As pets get older, they can develop certain diseases or conditions that affect their quality of life. These problems might make it hard for them to walk and move around or see or hear clearly. Other problems can cause changes in their behavior. You can help keep your senior pet happy and healthy by watching for early signs of problems and taking steps to ease symptoms. Keep in mind that managing or treating problems that affect senior pets with help from your vet can prevent complications and improve their quality of life.
Arthritis can cause your pet’s joints to become sore and stiff, which makes it more difficult to get around. Watch for signs of this disease, such as favoring one limb, trouble standing up or sitting down, a lower activity level and being unwilling to jump. Bring your pet to the vet for an exam if you do notice any of these signs. You can help lower the risk of arthritis or prevent it from becoming worse by making sure your pet gets plenty of physical activity each day. Adding natural supplements such as chondroitin and glucosamine to your pet’s diet can also help, since these are important for healthy joints.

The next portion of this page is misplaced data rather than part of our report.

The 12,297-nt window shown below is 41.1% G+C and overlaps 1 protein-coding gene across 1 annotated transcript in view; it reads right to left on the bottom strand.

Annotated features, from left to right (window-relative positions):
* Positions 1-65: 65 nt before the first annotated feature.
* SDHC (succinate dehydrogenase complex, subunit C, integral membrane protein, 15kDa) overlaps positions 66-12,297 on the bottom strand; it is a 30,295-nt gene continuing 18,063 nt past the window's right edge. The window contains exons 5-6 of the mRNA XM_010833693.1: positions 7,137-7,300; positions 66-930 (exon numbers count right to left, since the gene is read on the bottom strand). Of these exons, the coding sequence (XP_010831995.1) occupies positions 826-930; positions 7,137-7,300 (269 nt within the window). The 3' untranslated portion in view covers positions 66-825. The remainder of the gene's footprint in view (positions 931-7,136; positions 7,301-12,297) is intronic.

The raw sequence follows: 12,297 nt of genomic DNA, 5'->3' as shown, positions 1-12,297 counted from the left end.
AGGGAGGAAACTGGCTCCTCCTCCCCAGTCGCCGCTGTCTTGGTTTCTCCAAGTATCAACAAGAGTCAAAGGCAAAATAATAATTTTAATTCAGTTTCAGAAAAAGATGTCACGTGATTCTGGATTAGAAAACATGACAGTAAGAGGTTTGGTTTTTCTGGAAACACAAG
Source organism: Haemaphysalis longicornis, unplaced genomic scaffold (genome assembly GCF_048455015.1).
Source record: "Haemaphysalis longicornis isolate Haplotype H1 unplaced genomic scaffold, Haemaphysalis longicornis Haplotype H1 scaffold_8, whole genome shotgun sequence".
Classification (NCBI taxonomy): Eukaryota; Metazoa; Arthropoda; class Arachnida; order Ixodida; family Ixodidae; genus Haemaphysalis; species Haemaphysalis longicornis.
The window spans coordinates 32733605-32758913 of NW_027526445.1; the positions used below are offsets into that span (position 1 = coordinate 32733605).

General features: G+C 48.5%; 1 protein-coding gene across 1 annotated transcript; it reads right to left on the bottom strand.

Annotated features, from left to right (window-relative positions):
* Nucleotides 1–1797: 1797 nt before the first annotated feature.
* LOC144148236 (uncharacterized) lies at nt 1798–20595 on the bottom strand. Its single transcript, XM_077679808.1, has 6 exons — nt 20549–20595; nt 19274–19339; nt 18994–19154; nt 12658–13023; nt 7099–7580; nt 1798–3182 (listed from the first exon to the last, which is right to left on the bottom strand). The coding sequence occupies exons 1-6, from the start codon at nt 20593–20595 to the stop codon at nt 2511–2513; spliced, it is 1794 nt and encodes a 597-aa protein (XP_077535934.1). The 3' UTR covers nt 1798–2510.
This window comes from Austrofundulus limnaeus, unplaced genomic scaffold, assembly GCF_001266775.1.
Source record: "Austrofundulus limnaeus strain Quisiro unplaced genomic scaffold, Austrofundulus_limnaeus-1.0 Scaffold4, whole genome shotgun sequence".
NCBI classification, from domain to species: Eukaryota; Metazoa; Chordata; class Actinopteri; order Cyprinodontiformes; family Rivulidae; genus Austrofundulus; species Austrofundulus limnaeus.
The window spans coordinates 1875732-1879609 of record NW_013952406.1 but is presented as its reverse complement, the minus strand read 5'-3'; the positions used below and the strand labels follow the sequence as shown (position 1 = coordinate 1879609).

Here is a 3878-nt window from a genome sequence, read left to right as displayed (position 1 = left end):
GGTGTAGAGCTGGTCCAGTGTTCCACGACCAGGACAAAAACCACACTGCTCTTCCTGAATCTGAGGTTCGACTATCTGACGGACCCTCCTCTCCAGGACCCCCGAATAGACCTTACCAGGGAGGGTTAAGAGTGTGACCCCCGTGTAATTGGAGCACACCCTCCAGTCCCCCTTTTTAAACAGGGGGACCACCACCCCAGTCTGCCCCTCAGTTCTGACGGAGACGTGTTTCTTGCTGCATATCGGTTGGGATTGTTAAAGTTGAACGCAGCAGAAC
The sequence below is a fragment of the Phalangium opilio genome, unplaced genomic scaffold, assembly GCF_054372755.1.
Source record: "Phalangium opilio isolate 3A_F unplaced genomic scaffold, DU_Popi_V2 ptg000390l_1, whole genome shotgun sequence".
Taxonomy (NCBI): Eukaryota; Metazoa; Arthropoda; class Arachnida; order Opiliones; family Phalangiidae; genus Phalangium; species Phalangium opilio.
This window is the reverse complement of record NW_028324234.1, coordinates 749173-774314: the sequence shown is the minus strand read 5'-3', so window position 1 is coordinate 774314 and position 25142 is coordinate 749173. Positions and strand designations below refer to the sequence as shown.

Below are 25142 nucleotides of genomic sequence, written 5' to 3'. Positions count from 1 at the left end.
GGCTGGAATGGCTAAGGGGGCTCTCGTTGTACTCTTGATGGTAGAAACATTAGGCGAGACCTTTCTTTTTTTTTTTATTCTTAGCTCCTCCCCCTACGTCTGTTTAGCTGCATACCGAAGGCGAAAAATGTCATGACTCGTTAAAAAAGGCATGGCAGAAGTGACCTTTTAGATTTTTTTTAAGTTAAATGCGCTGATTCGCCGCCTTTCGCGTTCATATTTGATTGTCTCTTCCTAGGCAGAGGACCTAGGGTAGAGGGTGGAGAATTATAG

Hearing and Vision Problems
Pets can gradually develop hearing or vision problems as they get older. They might startle easily when approaches or not respond to verbal commands due to hearing loss. They might bump into furniture or other items around the house if they have vision problems. You’ll need to make adjustments to help your senior pet cope with hearing or vision problems, such as using hand signals rather than verbal commands or blocking off stairs to prevent falls.
Pets can experience cognitive decline as they get older, which can lead to behavioral changes. Pets with mental acuity problems might bark more often, become more anxious, have accidents in the house, wander around more and do repetitive activities. Schedule a vet visit to rule out other conditions and for advice on caring for a senile pet. You can help protect your pet’s cognitive abilities in good shape by providing mental stimulation through puzzle toys, socialization and other activities that keep the brain active.
If you’re thinking of getting a new pet, keep in mind that animal shelters and rescue groups often have seniors who need a good home. Some pet owners surrender older pets rather than continuing to care for them, and many of those who want to adopt tend to overlook senior pets. Consider fostering, adopting or rescuing a senior pet, so you can give them a caring and comfortable home while they provide you with plenty of love and companionship.